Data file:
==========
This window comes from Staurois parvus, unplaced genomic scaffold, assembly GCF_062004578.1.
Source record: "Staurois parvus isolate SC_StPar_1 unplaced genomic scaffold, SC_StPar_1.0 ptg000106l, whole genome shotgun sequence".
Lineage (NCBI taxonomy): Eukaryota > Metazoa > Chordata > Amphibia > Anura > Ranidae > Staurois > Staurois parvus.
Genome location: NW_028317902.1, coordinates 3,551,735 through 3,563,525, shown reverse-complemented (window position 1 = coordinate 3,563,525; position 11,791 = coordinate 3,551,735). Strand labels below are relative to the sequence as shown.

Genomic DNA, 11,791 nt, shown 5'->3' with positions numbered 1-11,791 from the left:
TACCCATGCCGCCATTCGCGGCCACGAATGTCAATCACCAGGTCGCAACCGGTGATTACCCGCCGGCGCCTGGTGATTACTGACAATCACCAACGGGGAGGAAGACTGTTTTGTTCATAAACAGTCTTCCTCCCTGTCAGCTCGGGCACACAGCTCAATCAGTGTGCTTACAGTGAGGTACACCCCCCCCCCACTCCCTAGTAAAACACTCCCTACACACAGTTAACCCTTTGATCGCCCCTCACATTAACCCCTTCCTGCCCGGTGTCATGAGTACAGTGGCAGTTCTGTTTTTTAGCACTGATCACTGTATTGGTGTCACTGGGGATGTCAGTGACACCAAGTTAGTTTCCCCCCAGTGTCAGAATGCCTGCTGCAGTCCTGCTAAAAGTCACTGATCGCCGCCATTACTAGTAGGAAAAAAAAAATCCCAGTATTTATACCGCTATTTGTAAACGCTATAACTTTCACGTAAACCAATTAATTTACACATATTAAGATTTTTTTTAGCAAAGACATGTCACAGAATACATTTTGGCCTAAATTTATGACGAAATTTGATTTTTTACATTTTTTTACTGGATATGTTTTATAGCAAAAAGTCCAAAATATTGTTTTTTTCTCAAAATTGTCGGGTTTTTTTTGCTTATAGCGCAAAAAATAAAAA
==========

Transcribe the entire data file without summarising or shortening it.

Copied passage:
This window comes from Staurois parvus, unplaced genomic scaffold, assembly GCF_062004578.1.
Source record: "Staurois parvus isolate SC_StPar_1 unplaced genomic scaffold, SC_StPar_1.0 ptg000106l, whole genome shotgun sequence".
Lineage (NCBI taxonomy): Eukaryota > Metazoa > Chordata > Amphibia > Anura > Ranidae > Staurois > Staurois parvus.
Genome location: NW_028317902.1, coordinates 3,551,735 through 3,563,525, shown reverse-complemented (window position 1 = coordinate 3,563,525; position 11,791 = coordinate 3,551,735). Strand labels below are relative to the sequence as shown.

Genomic DNA, 11,791 nt, shown 5'->3' with positions numbered 1-11,791 from the left:
TACCCATGCCGCCATTCGCGGCCACGAATGTCAATCACCAGGTCGCAACCGGTGATTACCCGCCGGCGCCTGGTGATTACTGACAATCACCAACGGGGAGGAAGACTGTTTTGTTCATAAACAGTCTTCCTCCCTGTCAGCTCGGGCACACAGCTCAATCAGTGTGCTTACAGTGAGGTACACCCCCCCCCCACTCCCTAGTAAAACACTCCCTACACACAGTTAACCCTTTGATCGCCCCTCACATTAACCCCTTCCTGCCCGGTGTCATGAGTACAGTGGCAGTTCTGTTTTTTAGCACTGATCACTGTATTGGTGTCACTGGGGATGTCAGTGACACCAAGTTAGTTTCCCCCCAGTGTCAGAATGCCTGCTGCAGTCCTGCTAAAAGTCACTGATCGCCGCCATTACTAGTAGGAAAAAAAAAATCCCAGTATTTATACCGCTATTTGTAAACGCTATAACTTTCACGTAAACCAATTAATTTACACATATTAAGATTTTTTTTAGCAAAGACATGTCACAGAATACATTTTGGCCTAAATTTATGACGAAATTTGATTTTTTACATTTTTTTACTGGATATGTTTTATAGCAAAAAGTCCAAAATATTGTTTTTTTCTCAAAATTGTCGGGTTTTTTTTGCTTATAGCGCAAAAAATAAAAA